With the help of a congressman, Castellanos escapes Cuba and unites with family

Rolando Castellanos (submitted)

Upper School Spanish teacher Rolando Castellanos embraces his parents upon his arrival to the MInneapolis-St. Paul Airport in 1978.

While the United States is a nation comprised entirely of immigrants and descendents of immigrants, getting here is often more difficult than it’s portrayed.  Upper School Spanish teacher Rolando Castellanos’ story is a prime example of this.  Castellanos came to the United States from Cuba in the summer of 1978, when he was 26.  He then joined his family, who had immigrated to St. Cloud, Minnesota ten years previously.

Castellanos and his family were fleeing political changes in Cuba, where communist dictator Fidel Castro instigated when he took power at midcentury. “Living in a communist country, you live under all sorts of restrictions that make life a little unpleasant,” Castellanos said, “like the lack of freedom of expression, freedom of religion, freedom of movement…They only allow one political party, and if an individual challenges the status quo, it is believed that there is something intrinsically wrong with the individual.”

Castellanos’ parents and younger siblings left Cuba in 1968, but Rolando, the oldest, had to stay behind.  The Cuban government, in hopes of curbing emigration, had instated a law forbidding men of military age, from 15 to 27 years old, from leaving the country.  Before Castellanos reached the age where he could leave the country again, Cuba and America had entered their long-standing trade embargo, and Cuban immigration to the United States was cut off completely.  The policy “made that fear of not being able to reunite a very real one… the prospects of me leaving Cuba were very slim,” Castellanos said.

He stayed with his grandparents for the next several years.  “I became a high school teacher, and I taught earth science in boarding school on a banana plantation.”

Castellanos’ chance came in 1977, when his parents’ representative, congressman Rick Nolan, was sent to Havana by President Carter with a collection of executives.  The mission was an attempt to improve relations between the United States and Cuba and to negotiate the release of the remaining American prisoners held in Cuba after the infamous 1961 Bay of Pigs invasion.  Castellanos’ parents contacted Nolan before he left to ask him to try and bring their son home.  Nolan agreed.  He later said that “he had two goals in Havana… get these Americans out of jail and get Rolandito to the U.S. to join his family,” according to Castellanos.  Castro agreed, and gave the Cuban immigration department a personal order to find Castellanos and tell him he could leave.  The U.S. had recently opened its first consulate in Havana since 1960, and Castellanos was told to go there.  “I was given an envelope…to be opened only by immigration officials of the United States.”  He then took a plane to Kingston, Jamaica, and then another to Miami, Florida.  Upon handing his envelop to immigration officials, he was taken to a back room to wait while they cleared him.  His was the first American visa given to a Cuban citizen since the beginning of the embargo.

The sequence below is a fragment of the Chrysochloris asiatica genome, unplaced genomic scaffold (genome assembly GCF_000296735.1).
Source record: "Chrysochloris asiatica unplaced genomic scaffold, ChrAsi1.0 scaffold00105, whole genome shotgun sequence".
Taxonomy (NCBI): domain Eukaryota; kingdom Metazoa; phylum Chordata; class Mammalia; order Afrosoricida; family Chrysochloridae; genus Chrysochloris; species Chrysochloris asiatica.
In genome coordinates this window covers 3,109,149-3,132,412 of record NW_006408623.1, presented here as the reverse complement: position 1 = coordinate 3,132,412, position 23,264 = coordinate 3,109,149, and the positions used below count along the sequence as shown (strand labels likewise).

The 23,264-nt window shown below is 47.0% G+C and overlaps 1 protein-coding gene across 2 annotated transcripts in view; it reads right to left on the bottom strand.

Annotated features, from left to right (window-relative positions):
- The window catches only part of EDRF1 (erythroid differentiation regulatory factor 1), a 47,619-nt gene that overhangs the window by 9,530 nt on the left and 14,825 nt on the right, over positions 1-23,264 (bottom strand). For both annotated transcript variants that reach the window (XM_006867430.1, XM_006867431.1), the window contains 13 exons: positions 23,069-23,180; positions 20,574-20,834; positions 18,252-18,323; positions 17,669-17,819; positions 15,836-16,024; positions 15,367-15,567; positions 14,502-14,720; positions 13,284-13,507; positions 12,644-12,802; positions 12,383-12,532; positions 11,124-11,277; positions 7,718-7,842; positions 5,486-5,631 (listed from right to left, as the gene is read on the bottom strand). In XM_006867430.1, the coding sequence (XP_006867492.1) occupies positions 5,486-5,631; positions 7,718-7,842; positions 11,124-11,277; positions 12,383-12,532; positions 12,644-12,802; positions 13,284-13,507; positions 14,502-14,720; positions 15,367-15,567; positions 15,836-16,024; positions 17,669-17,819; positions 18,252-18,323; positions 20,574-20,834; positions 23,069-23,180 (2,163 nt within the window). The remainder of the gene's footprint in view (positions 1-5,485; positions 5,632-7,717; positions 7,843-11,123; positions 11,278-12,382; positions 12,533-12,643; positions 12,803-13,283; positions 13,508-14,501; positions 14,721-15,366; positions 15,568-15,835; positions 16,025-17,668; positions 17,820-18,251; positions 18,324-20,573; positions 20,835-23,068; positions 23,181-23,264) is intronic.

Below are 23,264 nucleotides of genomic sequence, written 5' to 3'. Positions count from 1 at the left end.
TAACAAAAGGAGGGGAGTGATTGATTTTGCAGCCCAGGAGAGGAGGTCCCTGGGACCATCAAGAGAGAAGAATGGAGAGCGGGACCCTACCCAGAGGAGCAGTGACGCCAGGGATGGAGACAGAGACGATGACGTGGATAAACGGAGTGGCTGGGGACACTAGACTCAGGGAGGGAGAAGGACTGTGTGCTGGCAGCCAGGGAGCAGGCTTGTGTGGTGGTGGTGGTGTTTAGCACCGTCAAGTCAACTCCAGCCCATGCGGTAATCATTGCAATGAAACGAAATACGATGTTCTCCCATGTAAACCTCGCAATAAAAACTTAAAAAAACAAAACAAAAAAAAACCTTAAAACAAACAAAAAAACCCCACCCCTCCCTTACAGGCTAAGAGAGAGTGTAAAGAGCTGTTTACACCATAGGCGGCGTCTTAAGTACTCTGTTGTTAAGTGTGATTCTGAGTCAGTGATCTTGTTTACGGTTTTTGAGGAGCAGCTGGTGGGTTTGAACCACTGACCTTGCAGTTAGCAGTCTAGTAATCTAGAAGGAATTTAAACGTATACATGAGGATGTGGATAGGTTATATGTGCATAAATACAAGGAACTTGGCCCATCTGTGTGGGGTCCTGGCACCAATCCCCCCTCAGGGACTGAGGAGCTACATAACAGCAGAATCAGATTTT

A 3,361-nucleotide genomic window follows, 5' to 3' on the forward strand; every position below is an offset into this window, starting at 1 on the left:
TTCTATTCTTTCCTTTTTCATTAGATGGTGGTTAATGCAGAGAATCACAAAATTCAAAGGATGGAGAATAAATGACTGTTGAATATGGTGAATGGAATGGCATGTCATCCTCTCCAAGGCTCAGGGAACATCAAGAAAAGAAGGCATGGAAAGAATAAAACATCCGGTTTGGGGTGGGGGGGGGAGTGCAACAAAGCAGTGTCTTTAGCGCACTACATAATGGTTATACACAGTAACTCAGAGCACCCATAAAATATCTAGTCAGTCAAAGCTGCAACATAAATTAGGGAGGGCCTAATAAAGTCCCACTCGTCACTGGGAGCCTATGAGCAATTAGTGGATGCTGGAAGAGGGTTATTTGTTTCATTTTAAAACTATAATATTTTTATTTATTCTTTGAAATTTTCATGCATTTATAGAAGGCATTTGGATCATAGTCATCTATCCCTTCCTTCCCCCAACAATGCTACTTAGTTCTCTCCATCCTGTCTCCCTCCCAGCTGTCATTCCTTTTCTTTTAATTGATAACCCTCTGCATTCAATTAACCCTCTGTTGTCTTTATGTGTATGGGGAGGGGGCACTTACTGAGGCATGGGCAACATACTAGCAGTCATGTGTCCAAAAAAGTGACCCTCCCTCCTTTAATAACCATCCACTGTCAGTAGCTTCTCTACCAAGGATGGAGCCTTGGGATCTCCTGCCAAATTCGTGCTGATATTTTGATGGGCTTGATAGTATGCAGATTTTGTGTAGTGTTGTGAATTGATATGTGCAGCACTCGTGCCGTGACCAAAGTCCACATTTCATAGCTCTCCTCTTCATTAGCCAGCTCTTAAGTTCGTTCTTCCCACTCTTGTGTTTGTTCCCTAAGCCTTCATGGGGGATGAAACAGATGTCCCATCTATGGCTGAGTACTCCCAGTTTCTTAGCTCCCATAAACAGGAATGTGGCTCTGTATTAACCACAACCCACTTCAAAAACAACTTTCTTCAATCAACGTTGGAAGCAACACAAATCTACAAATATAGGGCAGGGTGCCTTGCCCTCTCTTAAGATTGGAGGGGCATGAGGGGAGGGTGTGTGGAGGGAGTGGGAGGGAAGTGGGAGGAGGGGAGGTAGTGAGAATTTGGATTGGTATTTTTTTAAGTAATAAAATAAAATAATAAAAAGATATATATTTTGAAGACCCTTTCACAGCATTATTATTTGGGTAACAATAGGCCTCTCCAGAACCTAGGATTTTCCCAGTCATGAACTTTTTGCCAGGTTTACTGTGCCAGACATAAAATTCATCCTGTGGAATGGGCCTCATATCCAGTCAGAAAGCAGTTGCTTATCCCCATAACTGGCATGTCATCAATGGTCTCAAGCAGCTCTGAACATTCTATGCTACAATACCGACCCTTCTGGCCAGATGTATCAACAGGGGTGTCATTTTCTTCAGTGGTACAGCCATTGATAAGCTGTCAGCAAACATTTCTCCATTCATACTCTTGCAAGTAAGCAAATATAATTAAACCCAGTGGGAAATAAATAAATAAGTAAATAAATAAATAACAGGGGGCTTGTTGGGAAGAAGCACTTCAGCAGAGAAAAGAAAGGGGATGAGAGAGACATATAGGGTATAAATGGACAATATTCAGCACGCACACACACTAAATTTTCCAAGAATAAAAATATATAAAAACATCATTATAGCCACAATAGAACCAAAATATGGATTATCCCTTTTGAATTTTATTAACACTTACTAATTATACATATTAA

When he finally got to Minneapolis, Castellanos was greeted by his younger sister, who he’d never met.  She was nine, and his parents had left Cuba before she was born.  “After being apart for ten years, it was a process” readjusting to family life.  But getting caught up with his family was only one of the difficulties Castellanos faced in his new home.  “The language was a big barrier, not only for surviving in the state but for communicating with my siblings,” many of whom spoke primarily English.  “I didn’t know any English back then.  Zero.” Fortunately, Castellanos was a quick learner, and intensely focused.  “Learning English became an obsession for me,” he said.  “I squeezed my brain to learn your crazy language.”  On top of these challenges, Castellanos had to adjust to the climate.  Having spent his entire life in tropical Cuba, he’d never seen snow, much less dealt with subzero temperatures.  “My first winter here was very interesting, what with the snow and the temperatures and what have you,” he said.  But he stayed, and became a Spanish teacher at St. Paul Academy and Summit School eighteen years ago.